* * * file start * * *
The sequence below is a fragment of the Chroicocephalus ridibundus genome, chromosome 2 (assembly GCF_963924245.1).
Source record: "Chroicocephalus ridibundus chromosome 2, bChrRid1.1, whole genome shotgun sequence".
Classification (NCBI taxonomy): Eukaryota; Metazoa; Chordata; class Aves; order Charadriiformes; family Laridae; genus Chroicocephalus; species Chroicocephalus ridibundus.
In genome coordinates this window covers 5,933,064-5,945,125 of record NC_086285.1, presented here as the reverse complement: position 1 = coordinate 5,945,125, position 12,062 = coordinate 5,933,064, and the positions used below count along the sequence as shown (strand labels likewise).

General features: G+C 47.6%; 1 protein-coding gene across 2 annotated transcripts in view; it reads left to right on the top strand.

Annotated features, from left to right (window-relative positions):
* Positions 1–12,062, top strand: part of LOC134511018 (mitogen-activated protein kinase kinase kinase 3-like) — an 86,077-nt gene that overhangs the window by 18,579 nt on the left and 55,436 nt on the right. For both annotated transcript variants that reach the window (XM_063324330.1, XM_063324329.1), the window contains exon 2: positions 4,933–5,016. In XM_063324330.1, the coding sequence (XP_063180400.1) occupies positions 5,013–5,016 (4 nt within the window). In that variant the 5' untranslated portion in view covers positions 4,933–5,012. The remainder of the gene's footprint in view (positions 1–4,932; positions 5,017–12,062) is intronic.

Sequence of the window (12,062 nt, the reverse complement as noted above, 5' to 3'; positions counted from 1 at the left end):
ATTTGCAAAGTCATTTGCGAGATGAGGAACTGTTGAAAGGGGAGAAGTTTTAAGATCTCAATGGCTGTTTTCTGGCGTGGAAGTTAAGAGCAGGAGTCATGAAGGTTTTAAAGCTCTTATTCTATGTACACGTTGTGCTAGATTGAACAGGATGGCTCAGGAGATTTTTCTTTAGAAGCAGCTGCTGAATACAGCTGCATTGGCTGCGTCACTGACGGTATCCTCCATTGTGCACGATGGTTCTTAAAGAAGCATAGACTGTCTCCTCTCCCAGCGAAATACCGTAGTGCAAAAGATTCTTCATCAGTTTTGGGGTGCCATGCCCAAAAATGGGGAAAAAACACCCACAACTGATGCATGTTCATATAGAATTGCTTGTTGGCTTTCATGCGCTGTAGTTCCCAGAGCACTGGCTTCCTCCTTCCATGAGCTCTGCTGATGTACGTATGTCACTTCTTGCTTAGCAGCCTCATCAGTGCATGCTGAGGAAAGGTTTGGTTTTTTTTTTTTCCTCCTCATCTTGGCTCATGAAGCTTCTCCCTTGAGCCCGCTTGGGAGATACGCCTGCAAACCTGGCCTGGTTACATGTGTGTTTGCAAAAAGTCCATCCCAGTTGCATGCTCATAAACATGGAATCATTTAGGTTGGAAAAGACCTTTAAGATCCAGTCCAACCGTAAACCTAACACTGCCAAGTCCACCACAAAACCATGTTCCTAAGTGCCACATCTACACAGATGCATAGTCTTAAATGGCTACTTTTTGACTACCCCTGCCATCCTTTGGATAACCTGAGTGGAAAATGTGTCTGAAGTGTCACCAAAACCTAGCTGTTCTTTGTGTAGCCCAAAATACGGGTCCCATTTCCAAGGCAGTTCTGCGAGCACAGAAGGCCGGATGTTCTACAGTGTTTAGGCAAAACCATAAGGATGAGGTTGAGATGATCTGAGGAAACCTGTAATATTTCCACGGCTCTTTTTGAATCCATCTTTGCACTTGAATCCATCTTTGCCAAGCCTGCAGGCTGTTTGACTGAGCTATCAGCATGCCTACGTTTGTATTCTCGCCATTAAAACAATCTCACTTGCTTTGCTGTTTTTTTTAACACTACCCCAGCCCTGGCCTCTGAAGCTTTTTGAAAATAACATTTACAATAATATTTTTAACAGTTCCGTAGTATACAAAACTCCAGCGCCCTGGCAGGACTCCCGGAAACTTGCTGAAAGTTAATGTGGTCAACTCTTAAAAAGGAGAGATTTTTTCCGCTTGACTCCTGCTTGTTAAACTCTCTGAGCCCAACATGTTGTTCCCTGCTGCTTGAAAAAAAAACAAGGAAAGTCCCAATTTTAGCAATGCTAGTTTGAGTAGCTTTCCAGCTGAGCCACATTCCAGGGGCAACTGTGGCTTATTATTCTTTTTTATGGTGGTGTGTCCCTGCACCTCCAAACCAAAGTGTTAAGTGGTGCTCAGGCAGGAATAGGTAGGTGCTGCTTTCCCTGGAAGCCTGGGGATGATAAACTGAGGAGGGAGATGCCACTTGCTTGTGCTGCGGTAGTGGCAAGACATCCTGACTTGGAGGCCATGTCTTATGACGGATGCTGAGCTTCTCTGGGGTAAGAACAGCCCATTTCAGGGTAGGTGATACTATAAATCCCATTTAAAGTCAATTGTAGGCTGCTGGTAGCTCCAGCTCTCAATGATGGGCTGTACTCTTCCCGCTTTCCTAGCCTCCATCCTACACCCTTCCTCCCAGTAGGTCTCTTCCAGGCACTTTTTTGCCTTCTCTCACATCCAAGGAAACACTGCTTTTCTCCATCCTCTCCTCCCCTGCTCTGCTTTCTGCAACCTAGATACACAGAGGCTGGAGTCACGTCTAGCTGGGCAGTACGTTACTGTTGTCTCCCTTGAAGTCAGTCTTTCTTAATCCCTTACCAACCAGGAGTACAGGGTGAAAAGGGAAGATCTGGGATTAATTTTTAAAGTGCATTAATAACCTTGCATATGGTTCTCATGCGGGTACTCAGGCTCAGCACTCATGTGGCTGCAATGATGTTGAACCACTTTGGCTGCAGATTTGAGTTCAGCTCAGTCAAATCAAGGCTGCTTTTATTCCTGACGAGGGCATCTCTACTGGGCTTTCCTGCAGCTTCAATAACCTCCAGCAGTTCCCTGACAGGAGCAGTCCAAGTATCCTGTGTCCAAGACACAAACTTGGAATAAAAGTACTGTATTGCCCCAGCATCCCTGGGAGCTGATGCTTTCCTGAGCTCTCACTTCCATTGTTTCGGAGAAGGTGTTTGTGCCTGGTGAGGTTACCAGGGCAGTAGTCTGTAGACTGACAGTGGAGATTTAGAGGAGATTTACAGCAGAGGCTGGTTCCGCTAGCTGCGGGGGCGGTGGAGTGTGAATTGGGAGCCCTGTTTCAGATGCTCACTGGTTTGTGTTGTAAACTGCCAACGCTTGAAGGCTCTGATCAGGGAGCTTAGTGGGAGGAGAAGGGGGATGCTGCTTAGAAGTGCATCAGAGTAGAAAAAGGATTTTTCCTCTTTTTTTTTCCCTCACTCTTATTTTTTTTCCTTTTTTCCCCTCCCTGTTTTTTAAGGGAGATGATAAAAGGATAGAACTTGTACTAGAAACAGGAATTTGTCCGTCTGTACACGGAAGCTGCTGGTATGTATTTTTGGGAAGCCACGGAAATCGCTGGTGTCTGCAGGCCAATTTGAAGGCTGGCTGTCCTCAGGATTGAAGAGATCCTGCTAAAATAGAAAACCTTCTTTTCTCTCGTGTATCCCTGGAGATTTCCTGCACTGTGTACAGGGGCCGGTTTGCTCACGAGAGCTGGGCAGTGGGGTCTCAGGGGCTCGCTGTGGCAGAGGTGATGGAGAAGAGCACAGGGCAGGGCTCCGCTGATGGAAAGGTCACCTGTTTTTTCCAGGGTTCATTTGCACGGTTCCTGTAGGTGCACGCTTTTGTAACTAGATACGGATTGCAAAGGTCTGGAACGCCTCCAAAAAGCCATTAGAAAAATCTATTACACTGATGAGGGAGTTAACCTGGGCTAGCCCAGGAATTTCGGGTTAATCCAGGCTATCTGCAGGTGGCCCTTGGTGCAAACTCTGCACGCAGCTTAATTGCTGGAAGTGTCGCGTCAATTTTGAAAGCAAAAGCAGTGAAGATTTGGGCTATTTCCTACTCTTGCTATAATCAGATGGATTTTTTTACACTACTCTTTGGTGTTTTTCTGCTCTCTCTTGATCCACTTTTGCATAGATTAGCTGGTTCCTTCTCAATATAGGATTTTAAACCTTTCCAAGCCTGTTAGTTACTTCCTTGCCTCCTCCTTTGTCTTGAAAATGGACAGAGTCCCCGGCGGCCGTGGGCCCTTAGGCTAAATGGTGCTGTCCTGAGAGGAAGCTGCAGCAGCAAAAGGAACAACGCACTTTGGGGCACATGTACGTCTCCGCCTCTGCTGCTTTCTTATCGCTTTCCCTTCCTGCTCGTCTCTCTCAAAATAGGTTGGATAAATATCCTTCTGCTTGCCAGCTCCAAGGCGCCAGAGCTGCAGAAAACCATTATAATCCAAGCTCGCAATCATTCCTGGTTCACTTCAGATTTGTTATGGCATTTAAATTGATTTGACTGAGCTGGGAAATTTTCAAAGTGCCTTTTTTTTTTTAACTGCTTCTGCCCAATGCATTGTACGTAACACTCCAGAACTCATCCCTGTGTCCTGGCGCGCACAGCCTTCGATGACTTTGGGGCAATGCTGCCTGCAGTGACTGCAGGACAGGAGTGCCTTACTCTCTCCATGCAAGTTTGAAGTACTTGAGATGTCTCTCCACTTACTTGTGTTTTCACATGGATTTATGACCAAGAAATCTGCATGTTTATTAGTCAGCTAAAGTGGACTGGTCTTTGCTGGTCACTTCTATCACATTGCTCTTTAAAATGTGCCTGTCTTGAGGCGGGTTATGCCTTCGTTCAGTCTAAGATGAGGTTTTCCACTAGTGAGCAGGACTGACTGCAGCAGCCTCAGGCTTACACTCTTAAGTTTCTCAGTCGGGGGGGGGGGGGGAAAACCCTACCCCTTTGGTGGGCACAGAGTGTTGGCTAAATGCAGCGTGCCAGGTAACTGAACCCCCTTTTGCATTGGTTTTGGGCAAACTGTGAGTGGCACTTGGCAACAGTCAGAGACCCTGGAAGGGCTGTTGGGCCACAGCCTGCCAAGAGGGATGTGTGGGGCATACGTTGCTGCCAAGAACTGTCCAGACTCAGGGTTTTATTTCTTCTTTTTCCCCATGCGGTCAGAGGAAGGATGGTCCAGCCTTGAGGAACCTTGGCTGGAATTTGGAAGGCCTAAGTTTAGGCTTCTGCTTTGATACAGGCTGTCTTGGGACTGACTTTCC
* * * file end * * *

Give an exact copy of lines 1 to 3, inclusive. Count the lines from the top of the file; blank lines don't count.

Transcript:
The sequence below is a fragment of the Chroicocephalus ridibundus genome, chromosome 2 (assembly GCF_963924245.1).
Source record: "Chroicocephalus ridibundus chromosome 2, bChrRid1.1, whole genome shotgun sequence".
Classification (NCBI taxonomy): Eukaryota; Metazoa; Chordata; class Aves; order Charadriiformes; family Laridae; genus Chroicocephalus; species Chroicocephalus ridibundus.